Salvie joined May '10. Posts: 4 Likes: 35; Learn more about Salvie by visiting their allnursesPage
4May 30, '10 by eriksolnHow much exactly did the college institutions pay for this article to be writen?
New grads are not being hired BECAUSE OF LACK OF EXPERIENCE.
Having a MSN as opposed to an associates or BSN doesn't solve that. They will still not be hired. Only difference is, now they are standing in the unemployement line with much higher tuition payments to make.
Only people who win in that situation is the colleges who filled there classrooms.1May 30, '10 by PetiteOpRNThe majority of new grads have bills to pay, and racking up more debt without any thing close to a guaranteed job at the end is likely to make the problem much, much worse.
I don't work in HR, but I have heard that new grads are a liability and take a while to train. Having a masters degree does not change those things. Furthermore, if a hospital is going to invest in you, their goal is for you to stay so that their investment pays off. If you go in with the goal of staying just long enough to be able to leave and teach...why would any hospital hire you?
And, not to be mean, I want nursing students to be taught by those with years and years of clinical experience. If clinical instructors have only been working out in the field long enough to hang blood product once and insert one or two IVs, and have limited exposure to various disease processes, we are doing a huge disservice to future nurses.
I really do wish you the best, Salvie, but I'm not sure if this plan will work, logistically. Good luck in all your future endeavors.0Aug 2, '10 by mel2067Hello,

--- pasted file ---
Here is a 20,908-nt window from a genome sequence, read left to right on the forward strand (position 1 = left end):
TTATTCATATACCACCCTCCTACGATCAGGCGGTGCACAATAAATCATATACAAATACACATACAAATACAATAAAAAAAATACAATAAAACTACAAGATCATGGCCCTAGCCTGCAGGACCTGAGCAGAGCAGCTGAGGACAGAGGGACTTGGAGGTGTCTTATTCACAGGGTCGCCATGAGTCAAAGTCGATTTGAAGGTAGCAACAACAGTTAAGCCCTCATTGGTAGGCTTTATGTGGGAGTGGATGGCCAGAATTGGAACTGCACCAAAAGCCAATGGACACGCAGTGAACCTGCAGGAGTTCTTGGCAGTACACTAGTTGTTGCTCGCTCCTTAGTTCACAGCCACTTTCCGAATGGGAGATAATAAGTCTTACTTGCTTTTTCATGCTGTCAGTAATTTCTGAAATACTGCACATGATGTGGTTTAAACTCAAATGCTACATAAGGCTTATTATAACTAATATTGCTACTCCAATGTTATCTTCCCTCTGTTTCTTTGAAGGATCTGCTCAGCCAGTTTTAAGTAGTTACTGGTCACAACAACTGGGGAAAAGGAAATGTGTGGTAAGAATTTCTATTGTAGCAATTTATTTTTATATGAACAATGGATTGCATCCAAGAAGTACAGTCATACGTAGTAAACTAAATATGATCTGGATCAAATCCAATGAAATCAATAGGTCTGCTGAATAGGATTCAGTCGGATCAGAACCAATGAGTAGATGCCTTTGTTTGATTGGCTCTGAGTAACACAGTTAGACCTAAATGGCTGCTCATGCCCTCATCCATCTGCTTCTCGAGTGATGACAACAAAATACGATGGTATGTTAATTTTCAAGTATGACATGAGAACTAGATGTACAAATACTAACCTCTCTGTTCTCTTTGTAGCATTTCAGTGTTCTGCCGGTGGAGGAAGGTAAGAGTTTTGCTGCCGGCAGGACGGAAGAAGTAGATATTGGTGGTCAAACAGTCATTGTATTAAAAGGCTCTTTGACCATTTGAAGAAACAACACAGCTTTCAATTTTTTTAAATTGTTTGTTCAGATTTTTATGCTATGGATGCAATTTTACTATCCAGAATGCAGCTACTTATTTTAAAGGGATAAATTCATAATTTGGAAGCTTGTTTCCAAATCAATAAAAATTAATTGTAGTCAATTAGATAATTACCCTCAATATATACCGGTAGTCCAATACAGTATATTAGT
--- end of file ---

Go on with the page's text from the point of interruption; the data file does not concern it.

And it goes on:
I'm a relatively new nurse looking for options outside of bedside nursing. I started on a busy med/surg floor and left that after 3 months because I absolutely hated it. I took a new job as an admissions nurse at a hospital but also have the potential of being "plugged into" the floor and taking a team of patients, much like the med/surg nursing at the previous hospital. I don't hate my job, I hate when I'm plugged in. I'm trying to decide if getting a masters would help with getting out of the hospital environment. I love this field, but can not do bedside nursing. It's something that I've simply struggled with admitting but I realize now that it is not for me. I'm also struggling with the option of completely switching fields, going into something like business. As far as a masters degree goes I'm interested in research and public health. I like more of a "behind the scenes" nursing, figuring out problems, preventing infections, education, etc. But I'm not sure of the type and amount of jobs out there. So I'm also just considering management. As you can probably see my mind is all over the place and any input would help!0Nov 8, '10 by syckRNI am an experienced nurse who went back for my MS after 10 years of experience. I met a lot of MS students with no nursing experience. In fact, their MS would be their ENTRANCE degree into the profession...and guess what. Now I am getting my PhD...and it's all paid for by the government...as long as I teach afterward (and naturally one would need some experience to teach).
They ALL have jobs.
Don't let the voice of "reason and experience" deter you. Much of the debt incurred for the graduate degree can be paid by other institutions and grants geared toward getting nurses to get their masters. There is a movement to make the MS the entrance degree...like it is for Physical Therapists and Licensed counselors.
Go for it!